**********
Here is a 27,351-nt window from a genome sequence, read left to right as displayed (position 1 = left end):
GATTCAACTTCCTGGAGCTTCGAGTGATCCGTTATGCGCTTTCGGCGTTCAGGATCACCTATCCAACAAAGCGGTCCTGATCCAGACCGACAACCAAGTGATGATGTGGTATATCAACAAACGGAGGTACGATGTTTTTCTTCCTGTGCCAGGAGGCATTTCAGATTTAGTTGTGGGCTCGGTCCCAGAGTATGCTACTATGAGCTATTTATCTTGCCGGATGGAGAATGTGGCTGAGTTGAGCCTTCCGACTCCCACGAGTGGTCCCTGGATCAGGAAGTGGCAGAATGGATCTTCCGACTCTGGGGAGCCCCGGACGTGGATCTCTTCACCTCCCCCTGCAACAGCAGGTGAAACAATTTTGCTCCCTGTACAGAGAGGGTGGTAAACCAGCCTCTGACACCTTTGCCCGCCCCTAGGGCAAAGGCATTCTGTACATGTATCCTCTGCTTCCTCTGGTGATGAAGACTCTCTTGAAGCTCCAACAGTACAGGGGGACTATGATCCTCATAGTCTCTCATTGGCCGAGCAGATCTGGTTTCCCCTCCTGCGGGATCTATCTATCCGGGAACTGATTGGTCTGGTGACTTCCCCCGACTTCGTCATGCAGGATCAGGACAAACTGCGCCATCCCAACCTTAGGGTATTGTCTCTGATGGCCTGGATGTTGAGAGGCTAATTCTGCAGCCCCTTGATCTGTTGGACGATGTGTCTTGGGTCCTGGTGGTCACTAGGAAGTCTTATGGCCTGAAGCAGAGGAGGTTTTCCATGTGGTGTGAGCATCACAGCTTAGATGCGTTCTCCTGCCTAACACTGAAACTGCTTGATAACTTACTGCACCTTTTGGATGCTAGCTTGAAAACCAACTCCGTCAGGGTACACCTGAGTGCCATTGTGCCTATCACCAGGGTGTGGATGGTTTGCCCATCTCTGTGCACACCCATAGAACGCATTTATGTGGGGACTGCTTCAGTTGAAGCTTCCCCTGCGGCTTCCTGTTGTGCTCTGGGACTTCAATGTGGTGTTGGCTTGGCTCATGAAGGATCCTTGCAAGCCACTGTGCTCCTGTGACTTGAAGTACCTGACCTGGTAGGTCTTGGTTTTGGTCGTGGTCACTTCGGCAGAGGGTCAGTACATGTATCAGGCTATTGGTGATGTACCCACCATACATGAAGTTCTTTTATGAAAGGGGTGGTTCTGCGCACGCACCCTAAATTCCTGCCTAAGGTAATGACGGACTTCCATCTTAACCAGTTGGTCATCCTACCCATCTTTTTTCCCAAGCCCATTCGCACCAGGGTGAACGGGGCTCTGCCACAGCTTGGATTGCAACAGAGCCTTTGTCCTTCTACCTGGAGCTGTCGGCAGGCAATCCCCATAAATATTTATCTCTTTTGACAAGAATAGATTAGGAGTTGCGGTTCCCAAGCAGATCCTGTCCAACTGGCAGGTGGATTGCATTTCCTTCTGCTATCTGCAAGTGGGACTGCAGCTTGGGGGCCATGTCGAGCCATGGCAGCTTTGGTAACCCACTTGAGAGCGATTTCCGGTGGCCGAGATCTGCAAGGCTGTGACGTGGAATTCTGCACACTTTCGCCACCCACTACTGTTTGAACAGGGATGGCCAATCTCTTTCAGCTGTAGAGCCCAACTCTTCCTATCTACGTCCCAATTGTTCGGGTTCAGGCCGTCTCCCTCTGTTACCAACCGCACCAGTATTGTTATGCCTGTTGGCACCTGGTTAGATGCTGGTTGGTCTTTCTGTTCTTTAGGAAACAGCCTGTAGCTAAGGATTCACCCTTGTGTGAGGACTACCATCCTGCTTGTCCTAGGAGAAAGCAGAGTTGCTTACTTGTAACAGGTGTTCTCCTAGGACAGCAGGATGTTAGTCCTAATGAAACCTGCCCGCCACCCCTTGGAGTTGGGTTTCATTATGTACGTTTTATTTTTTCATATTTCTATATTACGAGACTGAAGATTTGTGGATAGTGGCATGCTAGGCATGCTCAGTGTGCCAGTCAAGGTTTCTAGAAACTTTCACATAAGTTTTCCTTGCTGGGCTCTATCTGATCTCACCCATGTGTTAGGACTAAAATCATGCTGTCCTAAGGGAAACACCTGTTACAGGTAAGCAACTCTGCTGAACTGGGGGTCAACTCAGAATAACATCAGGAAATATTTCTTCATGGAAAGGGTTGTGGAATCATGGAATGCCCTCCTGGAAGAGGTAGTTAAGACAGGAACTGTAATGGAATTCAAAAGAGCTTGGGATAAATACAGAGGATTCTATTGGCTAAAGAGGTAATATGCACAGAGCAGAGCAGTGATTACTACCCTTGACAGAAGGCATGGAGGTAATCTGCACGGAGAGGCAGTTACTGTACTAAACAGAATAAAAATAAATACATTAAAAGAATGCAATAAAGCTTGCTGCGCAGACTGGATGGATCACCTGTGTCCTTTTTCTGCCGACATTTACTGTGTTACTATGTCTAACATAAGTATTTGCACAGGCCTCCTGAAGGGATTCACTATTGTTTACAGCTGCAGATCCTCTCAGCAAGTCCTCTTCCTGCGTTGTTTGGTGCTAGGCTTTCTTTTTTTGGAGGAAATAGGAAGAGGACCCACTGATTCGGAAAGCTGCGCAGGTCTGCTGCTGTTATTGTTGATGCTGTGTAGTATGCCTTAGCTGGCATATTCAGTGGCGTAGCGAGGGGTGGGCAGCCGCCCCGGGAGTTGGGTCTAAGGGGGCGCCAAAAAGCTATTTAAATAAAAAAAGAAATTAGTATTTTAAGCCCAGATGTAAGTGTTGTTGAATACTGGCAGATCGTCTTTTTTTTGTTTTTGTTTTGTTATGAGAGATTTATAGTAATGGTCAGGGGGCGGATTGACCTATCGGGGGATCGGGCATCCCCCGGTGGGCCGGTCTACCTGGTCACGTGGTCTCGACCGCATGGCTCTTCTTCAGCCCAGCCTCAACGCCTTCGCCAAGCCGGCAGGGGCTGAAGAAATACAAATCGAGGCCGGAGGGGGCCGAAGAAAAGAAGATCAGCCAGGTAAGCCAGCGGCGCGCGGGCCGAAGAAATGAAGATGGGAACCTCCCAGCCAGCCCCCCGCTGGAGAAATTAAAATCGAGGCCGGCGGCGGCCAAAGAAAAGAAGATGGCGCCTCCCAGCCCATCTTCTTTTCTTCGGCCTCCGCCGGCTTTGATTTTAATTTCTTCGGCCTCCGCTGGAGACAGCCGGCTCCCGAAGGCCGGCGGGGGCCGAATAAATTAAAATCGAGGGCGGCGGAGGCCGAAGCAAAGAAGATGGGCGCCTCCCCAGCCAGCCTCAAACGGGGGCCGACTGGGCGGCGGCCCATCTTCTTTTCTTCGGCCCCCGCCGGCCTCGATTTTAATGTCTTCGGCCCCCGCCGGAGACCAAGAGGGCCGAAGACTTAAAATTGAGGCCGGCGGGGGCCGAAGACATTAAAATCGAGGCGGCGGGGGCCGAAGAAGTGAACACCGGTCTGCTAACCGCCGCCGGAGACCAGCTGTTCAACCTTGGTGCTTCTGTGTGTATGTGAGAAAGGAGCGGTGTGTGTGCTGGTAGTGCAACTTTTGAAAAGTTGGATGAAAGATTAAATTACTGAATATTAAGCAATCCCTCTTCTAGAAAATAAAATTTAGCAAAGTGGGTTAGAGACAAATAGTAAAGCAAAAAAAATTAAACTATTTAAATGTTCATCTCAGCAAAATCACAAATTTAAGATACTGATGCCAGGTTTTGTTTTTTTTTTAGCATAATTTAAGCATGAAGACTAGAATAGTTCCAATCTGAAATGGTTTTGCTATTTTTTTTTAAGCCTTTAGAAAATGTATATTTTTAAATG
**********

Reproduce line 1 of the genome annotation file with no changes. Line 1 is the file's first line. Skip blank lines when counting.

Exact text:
Here is a 27,351-nt window from a genome sequence, read left to right as displayed (position 1 = left end):